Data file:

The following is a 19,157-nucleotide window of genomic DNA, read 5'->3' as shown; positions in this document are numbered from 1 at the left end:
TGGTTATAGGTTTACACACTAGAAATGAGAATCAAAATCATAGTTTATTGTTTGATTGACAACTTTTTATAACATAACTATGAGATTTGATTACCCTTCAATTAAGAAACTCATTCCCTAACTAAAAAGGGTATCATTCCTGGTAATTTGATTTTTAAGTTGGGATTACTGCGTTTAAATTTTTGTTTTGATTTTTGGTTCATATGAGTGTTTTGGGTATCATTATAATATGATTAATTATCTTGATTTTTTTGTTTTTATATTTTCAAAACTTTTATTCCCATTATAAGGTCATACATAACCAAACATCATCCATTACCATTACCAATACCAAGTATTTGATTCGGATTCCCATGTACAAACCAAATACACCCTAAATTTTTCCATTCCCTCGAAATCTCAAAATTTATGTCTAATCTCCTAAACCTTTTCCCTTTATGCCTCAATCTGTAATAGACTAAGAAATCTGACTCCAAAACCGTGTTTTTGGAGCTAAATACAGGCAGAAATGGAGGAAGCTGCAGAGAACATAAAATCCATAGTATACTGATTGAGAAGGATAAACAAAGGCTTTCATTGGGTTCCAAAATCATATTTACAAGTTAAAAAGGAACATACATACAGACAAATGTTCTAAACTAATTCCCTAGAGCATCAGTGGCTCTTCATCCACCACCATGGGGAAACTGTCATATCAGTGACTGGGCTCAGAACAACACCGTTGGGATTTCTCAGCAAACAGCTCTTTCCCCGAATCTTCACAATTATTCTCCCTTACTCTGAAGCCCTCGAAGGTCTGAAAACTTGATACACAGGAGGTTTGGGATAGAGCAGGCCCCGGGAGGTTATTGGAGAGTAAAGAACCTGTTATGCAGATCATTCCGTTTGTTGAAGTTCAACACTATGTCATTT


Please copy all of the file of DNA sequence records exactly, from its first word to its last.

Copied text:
The following is a 19,157-nucleotide window of genomic DNA, read 5'->3' as shown; positions in this document are numbered from 1 at the left end:
TGGTTATAGGTTTACACACTAGAAATGAGAATCAAAATCATAGTTTATTGTTTGATTGACAACTTTTTATAACATAACTATGAGATTTGATTACCCTTCAATTAAGAAACTCATTCCCTAACTAAAAAGGGTATCATTCCTGGTAATTTGATTTTTAAGTTGGGATTACTGCGTTTAAATTTTTGTTTTGATTTTTGGTTCATATGAGTGTTTTGGGTATCATTATAATATGATTAATTATCTTGATTTTTTTGTTTTTATATTTTCAAAACTTTTATTCCCATTATAAGGTCATACATAACCAAACATCATCCATTACCATTACCAATACCAAGTATTTGATTCGGATTCCCATGTACAAACCAAATACACCCTAAATTTTTCCATTCCCTCGAAATCTCAAAATTTATGTCTAATCTCCTAAACCTTTTCCCTTTATGCCTCAATCTGTAATAGACTAAGAAATCTGACTCCAAAACCGTGTTTTTGGAGCTAAATACAGGCAGAAATGGAGGAAGCTGCAGAGAACATAAAATCCATAGTATACTGATTGAGAAGGATAAACAAAGGCTTTCATTGGGTTCCAAAATCATATTTACAAGTTAAAAAGGAACATACATACAGACAAATGTTCTAAACTAATTCCCTAGAGCATCAGTGGCTCTTCATCCACCACCATGGGGAAACTGTCATATCAGTGACTGGGCTCAGAACAACACCGTTGGGATTTCTCAGCAAACAGCTCTTTCCCCGAATCTTCACAATTATTCTCCCTTACTCTGAAGCCCTCGAAGGTCTGAAAACTTGATACACAGGAGGTTTGGGATAGAGCAGGCCCCGGGAGGTTATTGGAGAGTAAAGAACCTGTTATGCAGATCATTCCGTTTGTTGAAGTTCAACACTATGTCATTT